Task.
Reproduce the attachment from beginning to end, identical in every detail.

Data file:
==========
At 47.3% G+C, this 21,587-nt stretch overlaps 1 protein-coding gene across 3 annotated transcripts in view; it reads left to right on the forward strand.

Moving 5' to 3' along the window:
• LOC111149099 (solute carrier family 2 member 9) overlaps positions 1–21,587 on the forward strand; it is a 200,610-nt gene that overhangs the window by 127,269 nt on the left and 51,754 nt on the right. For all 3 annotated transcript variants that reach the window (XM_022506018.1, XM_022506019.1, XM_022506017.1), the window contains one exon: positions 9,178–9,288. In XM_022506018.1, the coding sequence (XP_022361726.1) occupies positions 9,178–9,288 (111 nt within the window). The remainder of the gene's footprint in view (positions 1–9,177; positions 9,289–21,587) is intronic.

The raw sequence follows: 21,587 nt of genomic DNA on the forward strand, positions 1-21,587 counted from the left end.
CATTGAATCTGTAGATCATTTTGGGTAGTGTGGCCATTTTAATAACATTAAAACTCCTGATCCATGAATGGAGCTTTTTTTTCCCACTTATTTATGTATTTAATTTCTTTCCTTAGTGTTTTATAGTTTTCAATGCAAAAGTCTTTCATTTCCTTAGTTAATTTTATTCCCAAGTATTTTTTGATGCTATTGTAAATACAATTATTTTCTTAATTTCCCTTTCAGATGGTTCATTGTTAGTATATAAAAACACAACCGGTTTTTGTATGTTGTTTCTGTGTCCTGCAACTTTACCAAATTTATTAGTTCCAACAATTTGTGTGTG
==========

At 47.3% G+C, this 21,587-nt stretch overlaps 1 protein-coding gene across 3 annotated transcripts in view; it reads left to right on the forward strand.

Moving 5' to 3' along the window:
• LOC111149099 (solute carrier family 2 member 9) overlaps positions 1–21,587 on the forward strand; it is a 200,610-nt gene that overhangs the window by 127,269 nt on the left and 51,754 nt on the right. For all 3 annotated transcript variants that reach the window (XM_022506018.1, XM_022506019.1, XM_022506017.1), the window contains one exon: positions 9,178–9,288. In XM_022506018.1, the coding sequence (XP_022361726.1) occupies positions 9,178–9,288 (111 nt within the window). The remainder of the gene's footprint in view (positions 1–9,177; positions 9,289–21,587) is intronic.

The raw sequence follows: 21,587 nt of genomic DNA on the forward strand, positions 1-21,587 counted from the left end.
CATTGAATCTGTAGATCATTTTGGGTAGTGTGGCCATTTTAATAACATTAAAACTCCTGATCCATGAATGGAGCTTTTTTTTCCCACTTATTTATGTATTTAATTTCTTTCCTTAGTGTTTTATAGTTTTCAATGCAAAAGTCTTTCATTTCCTTAGTTAATTTTATTCCCAAGTATTTTTTGATGCTATTGTAAATACAATTATTTTCTTAATTTCCCTTTCAGATGGTTCATTGTTAGTATATAAAAACACAACCGGTTTTTGTATGTTGTTTCTGTGTCCTGCAACTTTACCAAATTTATTAGTTCCAACAATTTGTGTGTG